Friday, October 8, 2010

The game of writing and publishing

Tip of the Day: Want a chance to win a copy of IT'S RAINING CUPCAKES? There's a contest at Marcia Hoehne's blog where you can enter to win. 

So yesterday, Tina talked about whether or not it's harder than ever to publish in today's market. Author Cynthea Leitich Smith commented that she loves supporting debut authors, but she can barely fit them all in over the course of a year.

This is a good sign, yes?

When I went to the SCBWI conference in LA in August, the agents and editors all seemed to sound hopeful about the market. I certainly didn't walk away with a sense of gloom and doom or anything.

I think, however, that there are more people than ever writing for kids and teens. And I know there are books circulating out there that are great and incredibly well written and yet, they aren't being bought. So it got me thinking - how do you keep going when you know it is SO competitive? When your drawers are full of rejections and it feels like all hope is gone, how do you keep going? Or, should you just give up? Should you admit defeat eventually, and stop trying?

I think as long as you can still find some joy in the process, especially in the writing, you shouldn't stop trying. So much of this business is right place, right time. And you won't hit that right place, right time if you stop trying. And you certainly won't write the manuscript you were meant to write and sell if you stop writing.

With each story I begin, I have no idea if it will be good or not. I don't know if it will be something that sells. I don't know if it's going to be something that I'll even finish. But I love the process of making my way through a story with characters I've created, and seeing what happens. It's challenging for me, still, and I love a good challenge! That's why I keep doing this - because there is joy in the process of writing for me.

If at some point, however, the joy is gone and the process of querying and/or submitting is sucking all the life out of a person, and the writing isn't fun anymore, I think it's time to stop and think hard about the options. Because honestly, life is too short to be miserable. For most people, having a book published doesn't change their life *that* much. Is it a good experience? Some of the time, yes. Not always, though. Ask any author who has had a book published but had incredibly low sales how he/she feels. I bet you get a lot of mixed answers.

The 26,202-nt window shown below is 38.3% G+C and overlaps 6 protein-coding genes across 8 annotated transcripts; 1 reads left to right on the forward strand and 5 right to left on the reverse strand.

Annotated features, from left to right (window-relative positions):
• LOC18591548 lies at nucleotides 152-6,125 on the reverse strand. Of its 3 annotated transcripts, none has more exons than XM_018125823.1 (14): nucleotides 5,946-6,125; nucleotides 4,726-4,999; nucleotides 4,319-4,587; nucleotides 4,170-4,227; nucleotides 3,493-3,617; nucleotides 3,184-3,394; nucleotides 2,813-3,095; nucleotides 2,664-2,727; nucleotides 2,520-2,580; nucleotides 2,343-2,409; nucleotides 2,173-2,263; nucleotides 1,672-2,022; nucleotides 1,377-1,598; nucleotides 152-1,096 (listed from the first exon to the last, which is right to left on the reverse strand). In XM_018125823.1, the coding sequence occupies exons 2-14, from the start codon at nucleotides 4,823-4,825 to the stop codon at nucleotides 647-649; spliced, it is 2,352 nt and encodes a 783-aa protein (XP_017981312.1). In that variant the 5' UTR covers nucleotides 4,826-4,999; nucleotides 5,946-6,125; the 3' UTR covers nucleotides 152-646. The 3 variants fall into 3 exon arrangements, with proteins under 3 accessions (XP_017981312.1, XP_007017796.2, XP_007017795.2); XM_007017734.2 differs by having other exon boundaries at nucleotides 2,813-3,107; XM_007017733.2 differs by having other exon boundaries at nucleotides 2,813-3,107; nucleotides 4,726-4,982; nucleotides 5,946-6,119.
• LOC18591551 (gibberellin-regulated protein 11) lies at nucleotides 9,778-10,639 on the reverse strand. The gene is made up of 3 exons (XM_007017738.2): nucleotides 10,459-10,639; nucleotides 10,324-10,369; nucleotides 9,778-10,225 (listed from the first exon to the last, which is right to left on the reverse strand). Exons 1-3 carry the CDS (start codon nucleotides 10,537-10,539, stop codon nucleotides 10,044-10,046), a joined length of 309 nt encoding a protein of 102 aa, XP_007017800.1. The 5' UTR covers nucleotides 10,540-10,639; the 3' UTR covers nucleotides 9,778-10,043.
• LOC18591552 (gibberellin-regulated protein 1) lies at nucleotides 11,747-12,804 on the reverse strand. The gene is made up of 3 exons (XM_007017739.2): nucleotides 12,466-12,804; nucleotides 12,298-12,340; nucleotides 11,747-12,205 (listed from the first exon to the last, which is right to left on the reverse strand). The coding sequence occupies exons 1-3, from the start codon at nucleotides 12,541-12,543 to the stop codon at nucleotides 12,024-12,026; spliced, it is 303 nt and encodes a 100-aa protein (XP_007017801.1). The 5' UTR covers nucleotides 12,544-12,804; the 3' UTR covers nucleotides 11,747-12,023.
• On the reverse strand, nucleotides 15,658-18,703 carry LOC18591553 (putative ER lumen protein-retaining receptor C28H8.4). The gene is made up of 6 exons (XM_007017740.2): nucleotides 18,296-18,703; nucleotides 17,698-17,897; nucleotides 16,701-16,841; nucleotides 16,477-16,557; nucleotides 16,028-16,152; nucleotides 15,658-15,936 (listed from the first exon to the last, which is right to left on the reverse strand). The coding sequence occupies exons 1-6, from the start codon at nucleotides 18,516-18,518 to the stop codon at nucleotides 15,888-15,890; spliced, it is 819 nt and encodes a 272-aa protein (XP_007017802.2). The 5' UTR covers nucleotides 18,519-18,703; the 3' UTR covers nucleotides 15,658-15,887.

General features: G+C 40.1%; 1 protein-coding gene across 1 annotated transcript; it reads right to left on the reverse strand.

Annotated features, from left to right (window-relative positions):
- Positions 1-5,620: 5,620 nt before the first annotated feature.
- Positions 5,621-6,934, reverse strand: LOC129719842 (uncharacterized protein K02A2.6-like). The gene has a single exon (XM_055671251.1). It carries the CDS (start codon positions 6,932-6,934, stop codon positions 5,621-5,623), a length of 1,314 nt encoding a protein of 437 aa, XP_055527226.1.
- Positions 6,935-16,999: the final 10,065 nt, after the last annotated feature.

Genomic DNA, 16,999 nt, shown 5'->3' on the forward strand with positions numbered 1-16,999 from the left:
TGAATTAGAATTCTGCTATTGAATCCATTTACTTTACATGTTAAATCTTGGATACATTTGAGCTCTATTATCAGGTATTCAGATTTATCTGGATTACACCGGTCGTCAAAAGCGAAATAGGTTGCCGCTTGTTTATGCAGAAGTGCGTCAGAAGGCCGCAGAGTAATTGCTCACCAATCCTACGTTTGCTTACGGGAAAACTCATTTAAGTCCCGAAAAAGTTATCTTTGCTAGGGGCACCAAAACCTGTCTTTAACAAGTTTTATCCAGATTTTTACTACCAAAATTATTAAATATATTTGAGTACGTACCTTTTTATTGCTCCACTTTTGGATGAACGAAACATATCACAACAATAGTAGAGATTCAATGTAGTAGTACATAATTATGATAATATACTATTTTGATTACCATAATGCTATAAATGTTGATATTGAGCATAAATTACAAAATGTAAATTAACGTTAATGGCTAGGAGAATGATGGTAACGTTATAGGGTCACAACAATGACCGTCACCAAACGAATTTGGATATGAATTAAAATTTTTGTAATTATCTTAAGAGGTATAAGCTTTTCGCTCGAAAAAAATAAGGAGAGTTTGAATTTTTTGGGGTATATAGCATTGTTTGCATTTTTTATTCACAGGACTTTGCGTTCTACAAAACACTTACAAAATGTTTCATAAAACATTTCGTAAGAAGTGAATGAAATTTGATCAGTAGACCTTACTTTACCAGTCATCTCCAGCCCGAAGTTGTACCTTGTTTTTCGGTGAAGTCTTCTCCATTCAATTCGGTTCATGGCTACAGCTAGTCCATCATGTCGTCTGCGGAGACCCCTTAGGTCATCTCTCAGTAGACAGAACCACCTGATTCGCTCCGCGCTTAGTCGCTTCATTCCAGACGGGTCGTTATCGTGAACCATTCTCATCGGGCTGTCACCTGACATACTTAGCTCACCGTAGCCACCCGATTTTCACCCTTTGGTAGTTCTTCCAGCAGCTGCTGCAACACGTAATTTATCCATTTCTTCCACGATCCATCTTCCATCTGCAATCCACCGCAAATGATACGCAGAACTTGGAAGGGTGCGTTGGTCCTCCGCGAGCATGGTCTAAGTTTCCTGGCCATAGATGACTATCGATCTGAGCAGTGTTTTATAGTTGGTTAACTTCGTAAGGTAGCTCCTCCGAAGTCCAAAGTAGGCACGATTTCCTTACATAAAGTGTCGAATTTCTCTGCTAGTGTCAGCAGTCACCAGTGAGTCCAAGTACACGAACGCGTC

My kids loved playing chess when they were younger. They would play me or my husband again and again, even though they lost most of the time. They simply loved the game, whether they won or not. They weren't this way with most games. Most games, it was all about winning. But not chess.

I think writing is like that. If you love it, keep playing. If not, it's okay to move on to other things, like my kids have. Although just last week, my younger son asked his dad if he'd play chess with him.

And guess what? My son won!

~Lisa, Miss Crafting a Career

5 comments:

Stina Lindenblatt said...

Great post! I started querying yesterday, but am well stocked up on dark chocolate to get me through the rejections. Fortunately, I also have two new outlines waiting to be converted into first drafts, plus an idea for another novel simmering. :D

Jennifer Hoffine said...

Great post!

I've found that you do grow a thick skin about rejections after a while. Having some bits of validation along the way helps too.

I'm on my fifth book now and am trying to put aside all the doubts and "almosts" of the submission processes I've gone through and just fall in love with the story process again.

Andrea Mack said...

You really do have to love writing to stick with the process because it's so difficult, if you have that dream of being published.

DeenaML said...

I got revision notes from my agent and am so excited to dive into them, to make my book even better, sale or not. I mean, it WILL sell, but even if it takes the next one, I'll write it!

Anonymous said...

Yes a good post.
Personally I don't see the point anymore.
All the Literary agents are fully subscribed; no-one even reads your novels (i.e. mine by the way!); and you can't get any publicity without publication.
You have to write something way-out or be a TV Celeb or something to even get a whiff of interest.
I just think sadly 'it's who you know', just like every other walk of life in this country!
IM